- The Washington Times - Wednesday, March 29, 2000

ANNAPOLIS Maryland Gov. Parris N. Glendening's gun-control bill would essentially do nothing, because its mandate for integrated locks on new handguns is already met by current safety devices, some Democratic lawmakers said yesterday.

Mr. Glendening's bill would require that all handguns sold in Maryland by 2003 include a built-in "mechanical safety device … designed to prevent the handgun from being discharged unless the device has been deactivated."

"That is nothing more than a 'safety' " a toggle switch that can be turned on or off by anyone, said Delegate Dana Dembrow, Montgomery County Democrat.

According to Iris Birenbaum, administrator of Maryland's Handgun Roster Board, safeties are already standard equipment on about 90 percent of all semiautomatic handguns now approved for sale in Maryland.

Most revolvers legal for sale in Maryland are "double action," requiring a prolonged, strong pull on the trigger to fire the weapon.

And while the top legislative deputy to Attorney General J. Joseph Curran Jr. was arguing that legislative intent rather than exact wording would carry the measure, proponents were rallying with Mr. Curran in front of the State House, urging its passage to "make a difference."

Doubts about the bill's language put lawmakers in a dilemma.

Many supporters fear that if the House amends the legislation to correct or clarify the criteria for built-in locks, the bill would not clear the Senate again before the General Assembly adjourns April 10.

The House Judiciary Committee is expected to hold a hearing on the Senate bill Friday, but Chairman Joseph F. Vallario Jr., Prince George's Democrat, said he did not expect the committee to vote until next week. That would leave scarcely a week to resolve any disagreements between the House and the Senate over the bill.

Mr. Dembrow plans to offer an amendment specifying that the integrated locks require a key or a combination or other comparable or superior operator-identifying technology intended to restrict access.

Without such an amendment, the bill would represent no more than a "small step forward" because only a few handgun models don't have a safety, Mr. Dembrow said.

"Dana is a lawyer's lawyer and, in my opinion there are some challenging technical issues," said House Democratic Whip George W. Owings III, who represents Calvert and Anne Arundel counties.

But Mr. Glendening is casting his lot with Assistant Attorney General Robert Zarnoch, who last night released a letter advising legislators that the bill refers to "more sophisticated gun-safety technology … not to common existing safety features such as lateral safety levers and grip safety devices."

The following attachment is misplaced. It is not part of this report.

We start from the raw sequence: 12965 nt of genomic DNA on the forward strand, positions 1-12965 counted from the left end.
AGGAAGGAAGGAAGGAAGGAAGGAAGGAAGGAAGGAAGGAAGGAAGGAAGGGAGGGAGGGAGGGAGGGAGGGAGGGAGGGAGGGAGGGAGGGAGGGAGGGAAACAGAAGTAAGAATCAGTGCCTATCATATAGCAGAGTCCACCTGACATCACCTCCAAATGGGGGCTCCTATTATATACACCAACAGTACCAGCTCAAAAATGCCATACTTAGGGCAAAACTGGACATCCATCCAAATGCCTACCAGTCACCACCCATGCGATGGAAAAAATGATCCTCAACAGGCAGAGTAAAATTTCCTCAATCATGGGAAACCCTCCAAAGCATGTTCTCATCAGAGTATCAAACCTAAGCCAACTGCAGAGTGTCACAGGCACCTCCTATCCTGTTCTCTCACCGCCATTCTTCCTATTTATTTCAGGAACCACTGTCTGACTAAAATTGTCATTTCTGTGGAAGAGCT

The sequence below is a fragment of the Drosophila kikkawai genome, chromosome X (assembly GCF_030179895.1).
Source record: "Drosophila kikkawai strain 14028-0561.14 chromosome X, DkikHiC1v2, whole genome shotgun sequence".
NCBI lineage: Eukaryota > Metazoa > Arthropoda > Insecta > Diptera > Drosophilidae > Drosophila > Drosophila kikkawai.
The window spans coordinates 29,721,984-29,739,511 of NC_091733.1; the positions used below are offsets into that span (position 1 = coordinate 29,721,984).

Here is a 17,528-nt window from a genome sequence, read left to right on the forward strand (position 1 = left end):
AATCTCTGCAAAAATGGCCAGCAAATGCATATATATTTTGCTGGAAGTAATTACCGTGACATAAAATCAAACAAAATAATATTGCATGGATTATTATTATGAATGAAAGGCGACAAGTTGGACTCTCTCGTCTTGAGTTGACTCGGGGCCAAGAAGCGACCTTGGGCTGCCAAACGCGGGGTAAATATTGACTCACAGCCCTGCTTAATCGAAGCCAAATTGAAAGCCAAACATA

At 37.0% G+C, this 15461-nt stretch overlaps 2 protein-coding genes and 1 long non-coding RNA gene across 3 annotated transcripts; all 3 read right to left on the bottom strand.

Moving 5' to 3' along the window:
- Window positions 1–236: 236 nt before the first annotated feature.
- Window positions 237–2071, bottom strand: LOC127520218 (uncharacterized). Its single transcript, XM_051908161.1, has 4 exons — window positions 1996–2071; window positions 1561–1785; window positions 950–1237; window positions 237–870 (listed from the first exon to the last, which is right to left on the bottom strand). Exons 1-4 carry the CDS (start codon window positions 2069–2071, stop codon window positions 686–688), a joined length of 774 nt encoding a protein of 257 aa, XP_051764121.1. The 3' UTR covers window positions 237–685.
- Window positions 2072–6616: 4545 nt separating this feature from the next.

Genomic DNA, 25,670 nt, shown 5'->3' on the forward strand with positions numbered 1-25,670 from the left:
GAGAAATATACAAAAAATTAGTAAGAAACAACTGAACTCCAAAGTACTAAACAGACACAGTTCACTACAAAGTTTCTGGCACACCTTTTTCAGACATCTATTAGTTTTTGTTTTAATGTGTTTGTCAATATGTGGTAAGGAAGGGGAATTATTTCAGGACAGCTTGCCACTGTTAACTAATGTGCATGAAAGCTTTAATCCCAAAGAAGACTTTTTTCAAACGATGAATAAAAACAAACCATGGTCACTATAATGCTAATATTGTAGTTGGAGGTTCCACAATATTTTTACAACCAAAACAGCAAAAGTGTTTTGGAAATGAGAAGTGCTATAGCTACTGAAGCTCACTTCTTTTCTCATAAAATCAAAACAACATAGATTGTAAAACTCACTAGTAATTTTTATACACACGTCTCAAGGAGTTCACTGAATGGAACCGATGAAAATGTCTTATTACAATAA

The Senate bill refers to "a disabling or locking device" that is "designed to prevent the handgun from being discharged unless the device has been deactivated."

Mr. Zarnoch cited the recommendations of a legislative task force as well as debate on the Senate floor last week as evidence that "legislative intent" would mandate more than a common safety lever or grip.

He also cited several Maryland Court of Appeals decisions to argue that case law shows the "governing principle" in interpreting a statute is to meet the legislature's 'broad goal or purpose.' "

Mr. Curran has called for banning all civilian ownership of handguns.

Mr. Dembrow and Mr. Owings and many opponents of the bill said the problem is that many lawmakers responsible for approving the Senate bill did so not knowing enough about guns, how they are made or how they work.

"This is a source of frustration for [me] and many on the House Judiciary Committee," where the bill will be considered before it can go to the House floor, Mr. Dembrow said.

No one had offered to show the committee gun locks, he said, until he called the Maryland-National Capital Park Police last week to ask for a demonstration after that agency announced its officers would start using Saf T Lok brand magazine locks when they store their handguns.

Mr. Owings said the real problem is that the bill's advocates are driven by emotional reaction to tragic incidents rather than facts and figures about how many and how most gun deaths occur.

"More kids are killed by matches and drowning," but no one is trying to pass legislation against lighters and pools, Mr. Owings said.

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